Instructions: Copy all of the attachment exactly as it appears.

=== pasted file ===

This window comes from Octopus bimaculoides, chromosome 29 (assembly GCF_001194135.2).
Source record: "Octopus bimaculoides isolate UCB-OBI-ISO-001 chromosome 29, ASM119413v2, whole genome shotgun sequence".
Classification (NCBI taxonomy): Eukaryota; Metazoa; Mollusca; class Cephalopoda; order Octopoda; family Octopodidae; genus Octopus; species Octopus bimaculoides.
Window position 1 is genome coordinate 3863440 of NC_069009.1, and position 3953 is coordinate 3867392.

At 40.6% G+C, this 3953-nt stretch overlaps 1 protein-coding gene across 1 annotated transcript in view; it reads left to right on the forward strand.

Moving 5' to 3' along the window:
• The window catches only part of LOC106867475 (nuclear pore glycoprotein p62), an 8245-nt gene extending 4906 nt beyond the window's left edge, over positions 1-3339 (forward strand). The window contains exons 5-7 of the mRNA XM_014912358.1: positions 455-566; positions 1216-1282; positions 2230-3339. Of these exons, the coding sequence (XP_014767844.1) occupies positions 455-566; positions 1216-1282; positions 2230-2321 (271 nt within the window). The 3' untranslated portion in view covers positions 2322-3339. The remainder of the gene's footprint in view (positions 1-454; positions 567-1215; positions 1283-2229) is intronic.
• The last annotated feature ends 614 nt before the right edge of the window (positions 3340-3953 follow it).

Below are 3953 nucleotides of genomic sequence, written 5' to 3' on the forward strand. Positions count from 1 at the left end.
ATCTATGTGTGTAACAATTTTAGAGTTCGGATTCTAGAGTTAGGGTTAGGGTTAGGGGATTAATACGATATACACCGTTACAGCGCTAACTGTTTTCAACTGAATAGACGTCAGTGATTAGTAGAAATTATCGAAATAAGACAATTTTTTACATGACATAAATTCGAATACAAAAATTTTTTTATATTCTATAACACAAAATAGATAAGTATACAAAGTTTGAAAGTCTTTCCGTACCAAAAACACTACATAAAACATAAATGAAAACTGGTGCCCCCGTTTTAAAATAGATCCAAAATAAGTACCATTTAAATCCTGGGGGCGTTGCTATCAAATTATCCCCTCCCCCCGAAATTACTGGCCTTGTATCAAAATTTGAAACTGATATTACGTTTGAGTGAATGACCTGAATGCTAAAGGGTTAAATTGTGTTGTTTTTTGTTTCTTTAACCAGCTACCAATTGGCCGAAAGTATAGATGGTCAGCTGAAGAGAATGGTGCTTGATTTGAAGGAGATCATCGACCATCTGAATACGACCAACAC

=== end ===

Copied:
This window comes from Octopus bimaculoides, chromosome 29 (assembly GCF_001194135.2).
Source record: "Octopus bimaculoides isolate UCB-OBI-ISO-001 chromosome 29, ASM119413v2, whole genome shotgun sequence".
Classification (NCBI taxonomy): Eukaryota; Metazoa; Mollusca; class Cephalopoda; order Octopoda; family Octopodidae; genus Octopus; species Octopus bimaculoides.
Window position 1 is genome coordinate 3863440 of NC_069009.1, and position 3953 is coordinate 3867392.

At 40.6% G+C, this 3953-nt stretch overlaps 1 protein-coding gene across 1 annotated transcript in view; it reads left to right on the forward strand.

Moving 5' to 3' along the window:
• The window catches only part of LOC106867475 (nuclear pore glycoprotein p62), an 8245-nt gene extending 4906 nt beyond the window's left edge, over positions 1-3339 (forward strand). The window contains exons 5-7 of the mRNA XM_014912358.1: positions 455-566; positions 1216-1282; positions 2230-3339. Of these exons, the coding sequence (XP_014767844.1) occupies positions 455-566; positions 1216-1282; positions 2230-2321 (271 nt within the window). The 3' untranslated portion in view covers positions 2322-3339. The remainder of the gene's footprint in view (positions 1-454; positions 567-1215; positions 1283-2229) is intronic.
• The last annotated feature ends 614 nt before the right edge of the window (positions 3340-3953 follow it).

Below are 3953 nucleotides of genomic sequence, written 5' to 3' on the forward strand. Positions count from 1 at the left end.
ATCTATGTGTGTAACAATTTTAGAGTTCGGATTCTAGAGTTAGGGTTAGGGTTAGGGGATTAATACGATATACACCGTTACAGCGCTAACTGTTTTCAACTGAATAGACGTCAGTGATTAGTAGAAATTATCGAAATAAGACAATTTTTTACATGACATAAATTCGAATACAAAAATTTTTTTATATTCTATAACACAAAATAGATAAGTATACAAAGTTTGAAAGTCTTTCCGTACCAAAAACACTACATAAAACATAAATGAAAACTGGTGCCCCCGTTTTAAAATAGATCCAAAATAAGTACCATTTAAATCCTGGGGGCGTTGCTATCAAATTATCCCCTCCCCCCGAAATTACTGGCCTTGTATCAAAATTTGAAACTGATATTACGTTTGAGTGAATGACCTGAATGCTAAAGGGTTAAATTGTGTTGTTTTTTGTTTCTTTAACCAGCTACCAATTGGCCGAAAGTATAGATGGTCAGCTGAAGAGAATGGTGCTTGATTTGAAGGAGATCATCGACCATCTGAATACGACCAACAC